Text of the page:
Downers Grove council OKs redevelopment plans for Oak Trace
Redevelopment is in store for constituents already living in or considering the idea of moving into Oak Trace Senior Living Community.
In a unanimous vote at their April 18 meeting, the Downers Grove Village Council took action to allow redevelopment plans to proceed for a planned unit development located at 200 Village Drive.
“Last week, I walked through the criteria that are applicable to approval of a planned unit development amendment and indicated that if I was to see or hear anything that would change my analysis at that time, I would certainly take it into consideration,” Mayor Martin Tully said. “Just to close the loop on this, I have not received any information in addition to what I looked at last week that would convince me any different outcome as of tonight’s vote.”
Village officials were met last week by a number of concerned constituents. This week, no one spoke out in favor or in opposition to the redevelopment plans.
While a measure to amend the planned unit development was denied by the Plan Commission, the Village Council came to a consensus that much of the concerns raised by constituents rest outside their jurisdiction.
Lifespace Solutions’ plan, which operates Oak Trace, stipulates they intend to construct a new healthcare center, extend residential options to fit the community’s needs, strengthen the business model and absorb the project costs without relying heavily on increases to month service fees.
Under the redevelopment plans presented to the Village Council, Garden Home residents are anticipated to move out by the end of May.
Village council reviews original, current proposal with townhome developer
Also at that meeting, the Downers Grove Village Council reviewed the current proposal extended by K. Hovnanian Homes for the development of townhomes on the site currently housing Village Hall and the police department.
Village officials discussed the matter without taking action. That vote could authorize a letter of intent to work with the townhome developer.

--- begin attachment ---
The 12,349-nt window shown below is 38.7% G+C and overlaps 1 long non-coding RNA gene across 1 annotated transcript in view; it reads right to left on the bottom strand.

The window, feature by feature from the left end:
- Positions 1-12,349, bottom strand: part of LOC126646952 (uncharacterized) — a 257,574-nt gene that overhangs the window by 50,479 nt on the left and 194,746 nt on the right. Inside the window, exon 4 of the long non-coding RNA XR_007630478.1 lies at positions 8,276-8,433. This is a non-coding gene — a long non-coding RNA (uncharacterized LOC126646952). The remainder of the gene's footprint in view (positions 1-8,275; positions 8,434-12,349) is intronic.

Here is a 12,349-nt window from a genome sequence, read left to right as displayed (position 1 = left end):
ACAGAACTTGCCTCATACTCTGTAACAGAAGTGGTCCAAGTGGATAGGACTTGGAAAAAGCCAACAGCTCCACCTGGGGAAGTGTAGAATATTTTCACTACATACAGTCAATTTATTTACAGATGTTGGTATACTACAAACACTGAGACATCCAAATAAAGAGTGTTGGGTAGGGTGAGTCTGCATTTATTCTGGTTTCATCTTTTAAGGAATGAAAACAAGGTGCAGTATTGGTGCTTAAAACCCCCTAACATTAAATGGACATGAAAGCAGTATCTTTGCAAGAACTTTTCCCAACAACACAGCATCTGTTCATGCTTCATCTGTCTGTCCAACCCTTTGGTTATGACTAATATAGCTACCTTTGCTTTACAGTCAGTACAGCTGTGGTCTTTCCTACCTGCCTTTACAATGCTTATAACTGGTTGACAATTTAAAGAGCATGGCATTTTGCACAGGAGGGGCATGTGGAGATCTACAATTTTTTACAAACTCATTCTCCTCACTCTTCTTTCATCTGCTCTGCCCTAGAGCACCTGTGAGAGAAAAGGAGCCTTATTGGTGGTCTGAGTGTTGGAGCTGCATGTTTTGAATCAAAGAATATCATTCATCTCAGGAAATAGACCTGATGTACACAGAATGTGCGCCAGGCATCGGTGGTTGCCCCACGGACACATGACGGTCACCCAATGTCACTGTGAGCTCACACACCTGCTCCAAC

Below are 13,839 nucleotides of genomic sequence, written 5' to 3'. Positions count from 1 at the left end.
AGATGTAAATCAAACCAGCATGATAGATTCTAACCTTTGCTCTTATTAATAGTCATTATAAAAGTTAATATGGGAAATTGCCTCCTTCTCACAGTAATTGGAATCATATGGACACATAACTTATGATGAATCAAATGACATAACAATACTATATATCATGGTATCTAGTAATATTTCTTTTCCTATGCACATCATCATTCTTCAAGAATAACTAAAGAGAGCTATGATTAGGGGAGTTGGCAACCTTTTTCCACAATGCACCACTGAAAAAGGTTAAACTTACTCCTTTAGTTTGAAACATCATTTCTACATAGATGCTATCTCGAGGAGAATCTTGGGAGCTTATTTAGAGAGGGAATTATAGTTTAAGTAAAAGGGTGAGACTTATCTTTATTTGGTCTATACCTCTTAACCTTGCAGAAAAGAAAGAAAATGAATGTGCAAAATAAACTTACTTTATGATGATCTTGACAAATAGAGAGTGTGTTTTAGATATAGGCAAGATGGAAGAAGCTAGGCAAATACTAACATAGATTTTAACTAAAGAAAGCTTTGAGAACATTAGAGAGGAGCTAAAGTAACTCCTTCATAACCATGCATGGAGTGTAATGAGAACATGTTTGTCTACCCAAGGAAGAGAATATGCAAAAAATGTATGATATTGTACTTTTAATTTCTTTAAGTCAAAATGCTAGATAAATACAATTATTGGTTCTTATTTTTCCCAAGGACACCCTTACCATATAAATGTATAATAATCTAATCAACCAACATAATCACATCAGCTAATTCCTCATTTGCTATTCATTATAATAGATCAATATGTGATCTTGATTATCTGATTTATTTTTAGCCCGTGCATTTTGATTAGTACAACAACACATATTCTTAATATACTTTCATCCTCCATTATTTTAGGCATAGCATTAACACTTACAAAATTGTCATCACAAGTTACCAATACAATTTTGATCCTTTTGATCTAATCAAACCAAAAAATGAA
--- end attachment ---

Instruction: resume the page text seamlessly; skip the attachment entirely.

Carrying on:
Deputy Village Manager Mike Baker presented new information on this potential redevelopment plan to the council after Village officials sought negotiations with K. Hovnanian Homes. He said essentially, they’ve increased the unit count for what was originally a 42-unit townhome proposal to a current proposal that has 57 units that will be constructed in two phases—the first phase with 17 units, the second phase with 40 units.
“The net effect of increasing the unit count, it has the effect of increasing the… purchase price for the land,” Baker said. “[It] also increases the taxes that are generated annually by the development and therefore decreases the net affect to the Village of Downers in what would have to be paid beyond the dedicated sources of revenue that were identified for the facility improvement project.”
In recent months, Downers Grove officials have reviewed other redevelopment proposals, including those extended by Location Finders International for a medical office, Next Generation for apartments, Flaherty & Collins for mixed-use development.
The Village decided to seek negotiations with K. Hovnanian Homes last month with the goal of mitigating risk and increasing the rate of return to Downers Grove in connection to this development.
K. Hovnanian Home’s site plan consists of some new features to address safety concerns for vehicles and pedestrians traveling in and around the intersection of Washington Street and Burlington Avenue intersection.
Tully gave credit to Village staff for their negotiations with the developer to mitigate the risk.
A number of residents have expressed their opinions on the matter in recent weeks.
Commissioner William Waldack said he cannot support the current townhome proposal with so much risk at hand.
“Nothing has really changed,” he said, noting the developer has increased the number of townhomes to come on line from 40 to 57. “Other than that, there’s nothing that’s been mitigated. There’s no promises. I see nothing in there that makes this [proposal] more attractive.”
However, Commissioner Bob Barnett disagreed.
“I will continue to support the K. Hovnanian development forward,” he said. “What I don’t understand, though, is when risk is a question—and I think at least 3 or 4 of you folks who’ve discussed this so far tonight have discussed financial contribution—why would we do that without the math being run on the most recent LFI proposal? That remains in my mind the best proposal.”
The Village Council will vote on a letter of intent to work with K. Hovnanian Homes at their May 2 meeting.